Peter Costello

Media Releases

Capital Gains Tax Treatment of Assets Acquired by Trusts

NO.093

Capital Gains Tax Treatment of Assets Acquired by Trusts

Today I am announcing further details on the capital gains tax (CGT) treatment of assets disposed of by trusts after 1 July 2001, the date from which trusts will be taxed like companies. This announcement will provide certainty for taxpayers about the CGT treatment for assets disposed of by trusts.

The New Business Tax System (Integrity and Other Measures) Act 1999 sets out the capital gains tax treatment of assets disposed of by trusts prior to 1 July 2001. For assets disposed of by a trust prior to 1 July 2001, the trustee is able to benefit from the CGT discount available to individuals in determining the net income of the trust (or has the option of applying frozen indexation if the asset was acquired at or before 11.45am, AEST 21 September 1999). That part of a beneficiary’s share of the net income of the trust that is attributable to a discounted gain will be grossed up by the amount of the discount before applying the CGT discount appropriate to the beneficiary. Existing cost base adjustments for distributions of non-assessable amounts (ie the discount or indexation component) apply but are modified for complying superannuation entities and companies to the extent a discounted amount has been assessed via the gross-up outlined above.

Where assets are acquired by a trust after 23 December 1999 and disposed of on or after 1 July 2001, a trust taxed like a company will be taxed at the entity rate on any gain.

For assets disposed of by a trust on or after 1 July 2001, where the assets were acquired by the trust on or before 23 December 1999, the trust will be able to benefit from the CGT discount available to individuals (or has the option of applying frozen indexation if the asset was acquired at or before 11.45am, AEST 21 September 1999) in determining the trust’s assessable income. Amounts excluded from a trust’s assessable income will, on distribution, be treated as a return of contributed capital of the trust, consistent with the general transitional rules for trusts that become subject to entity taxation.

The arrangements relating to disposals on or after 1 July 2001 are to be legislated in 2000.

The attached fact sheet provides a detailed explanation of the CGT treatment of assets acquired by trusts.

CANBERRA
23 December 1999

 

Fact Sheet

The New Business Tax System

What is the CGT Treatment of Assets Held by Trusts?

What is the treatment of assets acquired before 21 September 1999 and disposed of prior to 1 July 2001?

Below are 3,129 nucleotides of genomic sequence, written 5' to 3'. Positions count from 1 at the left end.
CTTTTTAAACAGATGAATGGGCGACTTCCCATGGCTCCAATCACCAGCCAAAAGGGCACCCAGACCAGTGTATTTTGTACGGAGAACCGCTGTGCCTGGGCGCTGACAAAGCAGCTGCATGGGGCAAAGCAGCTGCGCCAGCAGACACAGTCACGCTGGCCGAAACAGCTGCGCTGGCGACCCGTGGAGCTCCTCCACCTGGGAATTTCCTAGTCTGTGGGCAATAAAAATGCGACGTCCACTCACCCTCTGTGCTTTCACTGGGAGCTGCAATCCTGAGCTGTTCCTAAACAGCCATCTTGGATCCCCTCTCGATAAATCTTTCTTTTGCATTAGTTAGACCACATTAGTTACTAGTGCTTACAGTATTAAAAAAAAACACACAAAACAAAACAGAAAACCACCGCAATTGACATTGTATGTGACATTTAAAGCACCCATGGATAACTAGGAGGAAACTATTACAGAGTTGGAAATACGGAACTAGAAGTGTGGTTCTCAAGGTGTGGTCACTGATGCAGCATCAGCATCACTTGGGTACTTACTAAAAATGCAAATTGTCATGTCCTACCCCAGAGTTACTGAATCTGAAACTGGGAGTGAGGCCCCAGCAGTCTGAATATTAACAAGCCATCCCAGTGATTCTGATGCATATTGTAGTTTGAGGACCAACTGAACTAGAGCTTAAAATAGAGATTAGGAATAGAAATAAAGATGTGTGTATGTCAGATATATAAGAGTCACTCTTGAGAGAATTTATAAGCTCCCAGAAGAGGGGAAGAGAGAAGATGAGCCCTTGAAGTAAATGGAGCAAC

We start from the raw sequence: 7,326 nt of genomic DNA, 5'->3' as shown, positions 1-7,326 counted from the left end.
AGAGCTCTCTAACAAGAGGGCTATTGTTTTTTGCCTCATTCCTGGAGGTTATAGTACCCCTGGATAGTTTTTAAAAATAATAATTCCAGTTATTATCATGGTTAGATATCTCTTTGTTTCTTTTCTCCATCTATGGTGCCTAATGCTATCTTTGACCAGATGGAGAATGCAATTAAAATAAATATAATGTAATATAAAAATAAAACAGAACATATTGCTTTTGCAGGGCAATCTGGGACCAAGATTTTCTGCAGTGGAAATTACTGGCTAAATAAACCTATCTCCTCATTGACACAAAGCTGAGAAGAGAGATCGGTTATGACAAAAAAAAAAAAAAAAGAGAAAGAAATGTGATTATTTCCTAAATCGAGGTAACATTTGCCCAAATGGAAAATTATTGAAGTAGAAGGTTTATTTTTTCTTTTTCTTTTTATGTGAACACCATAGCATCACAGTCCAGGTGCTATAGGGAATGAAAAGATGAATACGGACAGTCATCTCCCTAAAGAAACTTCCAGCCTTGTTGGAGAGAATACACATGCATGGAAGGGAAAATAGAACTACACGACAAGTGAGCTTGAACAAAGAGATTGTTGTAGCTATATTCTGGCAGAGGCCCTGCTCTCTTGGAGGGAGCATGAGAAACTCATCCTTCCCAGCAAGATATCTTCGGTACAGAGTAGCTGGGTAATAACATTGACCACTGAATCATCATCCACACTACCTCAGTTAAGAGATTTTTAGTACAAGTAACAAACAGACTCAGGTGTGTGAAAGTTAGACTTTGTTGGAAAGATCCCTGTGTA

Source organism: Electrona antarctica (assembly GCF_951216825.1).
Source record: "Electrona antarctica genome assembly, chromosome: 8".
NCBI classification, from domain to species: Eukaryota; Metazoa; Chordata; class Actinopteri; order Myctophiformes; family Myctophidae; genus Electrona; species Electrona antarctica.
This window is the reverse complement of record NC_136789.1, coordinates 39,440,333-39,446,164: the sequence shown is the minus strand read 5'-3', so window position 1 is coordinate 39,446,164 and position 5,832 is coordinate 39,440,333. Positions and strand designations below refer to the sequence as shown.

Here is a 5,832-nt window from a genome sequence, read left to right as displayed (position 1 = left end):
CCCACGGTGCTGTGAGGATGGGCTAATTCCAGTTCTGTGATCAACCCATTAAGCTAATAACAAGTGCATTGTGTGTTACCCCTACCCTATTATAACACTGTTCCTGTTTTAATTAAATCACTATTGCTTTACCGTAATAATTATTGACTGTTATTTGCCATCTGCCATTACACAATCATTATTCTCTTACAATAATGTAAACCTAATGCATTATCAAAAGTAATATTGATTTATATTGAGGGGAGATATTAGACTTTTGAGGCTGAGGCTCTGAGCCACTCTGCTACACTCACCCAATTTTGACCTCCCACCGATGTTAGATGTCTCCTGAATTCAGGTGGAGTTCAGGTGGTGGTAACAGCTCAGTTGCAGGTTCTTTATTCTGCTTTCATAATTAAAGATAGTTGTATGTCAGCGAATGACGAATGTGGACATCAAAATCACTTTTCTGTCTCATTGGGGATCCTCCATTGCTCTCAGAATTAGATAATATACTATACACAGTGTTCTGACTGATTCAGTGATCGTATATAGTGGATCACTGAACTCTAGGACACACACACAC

• Prior to 1 July 2001, where a trust disposes of a CGT asset acquired at or before 11.45am AEST 21 September 1999, the trustee will have the option of choosing either the 50% discount or frozen indexation in calculating the trust’s net income (these options will continue to be available when trusts are taxed like companies).
  • If the 50% discount is chosen, that part of a beneficiary’s share of the net income of the trust will be grossed up by the amount of the discount. The beneficiary will then be able to offset any capital losses and themselves claim the appropriate CGT discount (namely 50% for an individual and 331/3% for a complying superannuation entity).
  • If the frozen indexation option is chosen, or no CGT concession is available for the capital gain, current trust assessment rules apply, and there is no adjustment to that part of the beneficiary’s share of the net income of the trust.
  • Any non-assessable amount distributed to a beneficiary of a trust will be subject to cost base adjustment rules, which only affect fixed interests in trusts. (Any capital gain arising to beneficiaries who are individuals or superannuation funds from those cost base adjustments will also be eligible for the general 50% /331/3% discount rule - see below for further details).
What is the treatment of assets acquired after 21 September 1999 and disposed of prior to 1 July 2001?
  • Where assets are acquired by a trust after 11.45am AEST 21 September 1999, held for at least 12 months and disposed of before 1 July 2001, the trust will apply the 50% discount rule. The gross-up arrangements and cost base adjustments described above will also apply.
What happens if a beneficiary receives a tax-free distribution from a trust of the CGT discount that was allowed to the trustee?
  • As noted above, if a beneficiary’s interest in the trust is not fixed, there are no CGT consequences for a beneficiary receiving a distribution out of the excluded gain amount (ie the CGT discount).
  • If a beneficiary’s interest in the trust is fixed, then a cost base adjustment may apply. For example, if a trustee chooses a 50% exclusion for an asset disposed of prior to 1 July 2001, then, on distribution of the excluded amount:
    • individual beneficiaries’ cost bases will be reduced by the full excluded amount, consistent with current cost base adjustment rules.
    • superannuation fund beneficiaries will face a partial cost base adjustment.